“The race felt really good today. The beginning was a little shaky. I had to make a last-minute decision to lead the whole race,” explained McFadden, who set a new Paralympic record as she won her third medal of Rio 2016 with four events still to come.

“I knew they were behind me so it’s amazing to have an American sweep today. Amanda was right behind me and Chelsea was right behind her.”

The USA’s Breanna Clark (57.79) had earlier secured the USA’s first gold of the evening, winning the 400m T20 with a new Americas record.

The 21-year-old went out hard and rounded the final bend in first place, but the rest of the field were rapidly closing in on her as the finish line approached.

Clark’s fast early pace was clearly taking its toll but she held on to take the gold as three other athletes battled it out for silver and bronze behind her.

Ukraine’s world silver medallist Natalia Iezlovetska (58.48) finished in second place while reigning world champion Barbara Niewiedzial (58.51) of Poland just managed to clinch bronze as she crashed to the floor at the line.

World records continued to tumble in the field as India’s Devendra obliterated the field in the men’s javelin F46, reclaiming the title he last won in 2004.

The 35-year-old threw 63.97m in the third round to add 1.82m on to the record he set in Athens, Greece, 12 years ago.

“This is the best performance of my life. I break the world record and I win the gold medal. I am so happy for India,” said Devendra.

“In 2004 I win gold medal with world record and, in 2016, I win gold medal and new world record. I am very good. I am only single person in India Paralympics who has gold medal and world record.”

China’s world champion Chunliang Guo took silver with his fifth round effort of 59.93m and Sri Lankan D P Herath Mudiyanselage (58.23m) clinched bronze.

Germany’s world silver medallist Franziska Liebhardt also set a new world record as she saw off China’s multiple Paralympic and world champion Na Mi to win the shot put F37.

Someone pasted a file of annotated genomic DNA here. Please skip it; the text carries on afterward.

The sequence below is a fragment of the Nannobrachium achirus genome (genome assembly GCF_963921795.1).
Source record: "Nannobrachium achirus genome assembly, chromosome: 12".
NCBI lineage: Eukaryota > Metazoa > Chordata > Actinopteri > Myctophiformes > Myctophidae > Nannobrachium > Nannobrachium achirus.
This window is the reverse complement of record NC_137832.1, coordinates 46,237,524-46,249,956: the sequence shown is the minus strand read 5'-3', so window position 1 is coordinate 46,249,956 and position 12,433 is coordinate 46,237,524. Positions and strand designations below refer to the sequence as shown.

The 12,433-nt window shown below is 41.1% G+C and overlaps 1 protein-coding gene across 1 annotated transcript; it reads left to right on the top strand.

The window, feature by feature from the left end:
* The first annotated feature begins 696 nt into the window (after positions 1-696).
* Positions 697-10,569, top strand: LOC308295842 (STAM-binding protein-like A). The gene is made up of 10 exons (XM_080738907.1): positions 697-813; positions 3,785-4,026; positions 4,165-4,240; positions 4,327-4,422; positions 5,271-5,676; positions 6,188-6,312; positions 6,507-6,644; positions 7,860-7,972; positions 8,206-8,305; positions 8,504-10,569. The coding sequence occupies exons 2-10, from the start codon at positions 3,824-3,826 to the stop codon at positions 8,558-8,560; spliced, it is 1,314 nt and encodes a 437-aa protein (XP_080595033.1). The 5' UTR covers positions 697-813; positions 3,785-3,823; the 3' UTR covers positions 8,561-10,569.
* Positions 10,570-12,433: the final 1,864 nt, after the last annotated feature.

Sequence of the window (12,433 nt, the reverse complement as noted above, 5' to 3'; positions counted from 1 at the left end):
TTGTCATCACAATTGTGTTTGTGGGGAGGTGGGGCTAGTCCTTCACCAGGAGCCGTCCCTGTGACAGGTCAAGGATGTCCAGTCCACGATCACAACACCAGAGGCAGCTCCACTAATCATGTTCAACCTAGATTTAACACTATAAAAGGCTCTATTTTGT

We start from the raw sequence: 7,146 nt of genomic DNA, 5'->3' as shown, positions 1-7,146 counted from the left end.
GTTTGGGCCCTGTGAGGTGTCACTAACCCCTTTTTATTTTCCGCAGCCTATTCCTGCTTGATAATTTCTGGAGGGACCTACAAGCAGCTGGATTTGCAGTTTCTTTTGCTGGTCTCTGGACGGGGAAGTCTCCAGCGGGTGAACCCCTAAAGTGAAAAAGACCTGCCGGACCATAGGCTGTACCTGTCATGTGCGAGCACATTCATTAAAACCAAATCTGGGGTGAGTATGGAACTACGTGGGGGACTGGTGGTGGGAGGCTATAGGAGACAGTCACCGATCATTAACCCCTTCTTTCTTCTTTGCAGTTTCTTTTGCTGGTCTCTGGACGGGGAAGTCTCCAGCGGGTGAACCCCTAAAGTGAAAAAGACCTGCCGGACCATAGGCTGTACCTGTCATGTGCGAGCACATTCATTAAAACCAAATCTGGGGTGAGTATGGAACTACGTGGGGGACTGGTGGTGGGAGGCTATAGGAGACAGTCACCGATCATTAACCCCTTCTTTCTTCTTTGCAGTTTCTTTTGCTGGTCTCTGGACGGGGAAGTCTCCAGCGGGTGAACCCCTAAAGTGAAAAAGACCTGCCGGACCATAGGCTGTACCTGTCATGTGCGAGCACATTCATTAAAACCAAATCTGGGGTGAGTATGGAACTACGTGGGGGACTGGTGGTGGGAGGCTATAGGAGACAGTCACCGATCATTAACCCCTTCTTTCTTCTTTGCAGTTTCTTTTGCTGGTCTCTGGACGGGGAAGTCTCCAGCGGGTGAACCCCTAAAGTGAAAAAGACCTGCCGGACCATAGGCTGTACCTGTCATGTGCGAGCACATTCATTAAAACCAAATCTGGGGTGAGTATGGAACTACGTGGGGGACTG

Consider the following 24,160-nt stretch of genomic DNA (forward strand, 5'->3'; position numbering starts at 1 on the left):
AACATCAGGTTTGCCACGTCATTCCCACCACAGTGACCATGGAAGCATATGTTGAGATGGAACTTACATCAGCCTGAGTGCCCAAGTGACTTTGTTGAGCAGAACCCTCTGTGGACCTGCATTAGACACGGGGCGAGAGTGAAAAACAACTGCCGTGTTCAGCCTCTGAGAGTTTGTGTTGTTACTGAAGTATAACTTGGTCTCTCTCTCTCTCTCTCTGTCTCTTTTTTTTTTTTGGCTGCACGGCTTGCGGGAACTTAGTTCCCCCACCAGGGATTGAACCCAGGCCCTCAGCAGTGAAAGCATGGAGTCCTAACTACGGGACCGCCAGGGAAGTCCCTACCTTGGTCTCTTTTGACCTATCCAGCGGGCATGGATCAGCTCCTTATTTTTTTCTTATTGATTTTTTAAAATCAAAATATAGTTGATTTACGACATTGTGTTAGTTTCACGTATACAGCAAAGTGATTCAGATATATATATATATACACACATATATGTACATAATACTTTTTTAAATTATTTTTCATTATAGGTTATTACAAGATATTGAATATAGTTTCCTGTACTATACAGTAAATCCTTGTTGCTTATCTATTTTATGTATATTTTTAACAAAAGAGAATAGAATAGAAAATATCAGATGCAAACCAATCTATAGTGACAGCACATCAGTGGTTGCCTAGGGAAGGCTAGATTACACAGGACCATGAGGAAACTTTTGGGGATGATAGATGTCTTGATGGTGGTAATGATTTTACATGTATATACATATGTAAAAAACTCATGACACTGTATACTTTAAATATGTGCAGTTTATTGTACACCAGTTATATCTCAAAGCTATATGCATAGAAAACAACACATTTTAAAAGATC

Liebhardt’s opening throw of 13.96m added 14 centimetres on to the mark she set in May this year – it proved to be her best of the night and no match for the rest of the field. Mi set a new Asian record of 13.73m for silver and Czech Eva Berna (11.23m) completed the podium.

Nigeria’s Flora Ugwunwa also got the better of a stellar field as she added 1.39m to Tunisian Hania Aidi’s world record with a spectacular first round throw in the women’s javelin F54.

Ugwunwa, 32, managed 20.25m as reigning world champion Aidi (18.88m) added two centimetres to her previous best for silver and South Africa’s Ntombizanele Situ threw 17.90m for bronze.

Ukrainian Oksana Zubkovska continued her domination of the women’s long jump T12, adding Rio 2016 gold to the titles she won at Beijing 2008 and London 2012.

The 35-year-old, who is also a two-time world champion, leapt 6.11m in the final round to finish over 50cm clear of her nearest rivals. Azerbaijan’s Elena Chebanu (5.56m) won silver and Algeria’s Lynda Hamri (5.53m) won bronze.

“I didn’t want to break the tradition of getting a gold medal so I really feel very good,” said Zubkovska. “I will try hard to be in Tokyo but of course the age plays some role so I’ll do my best.”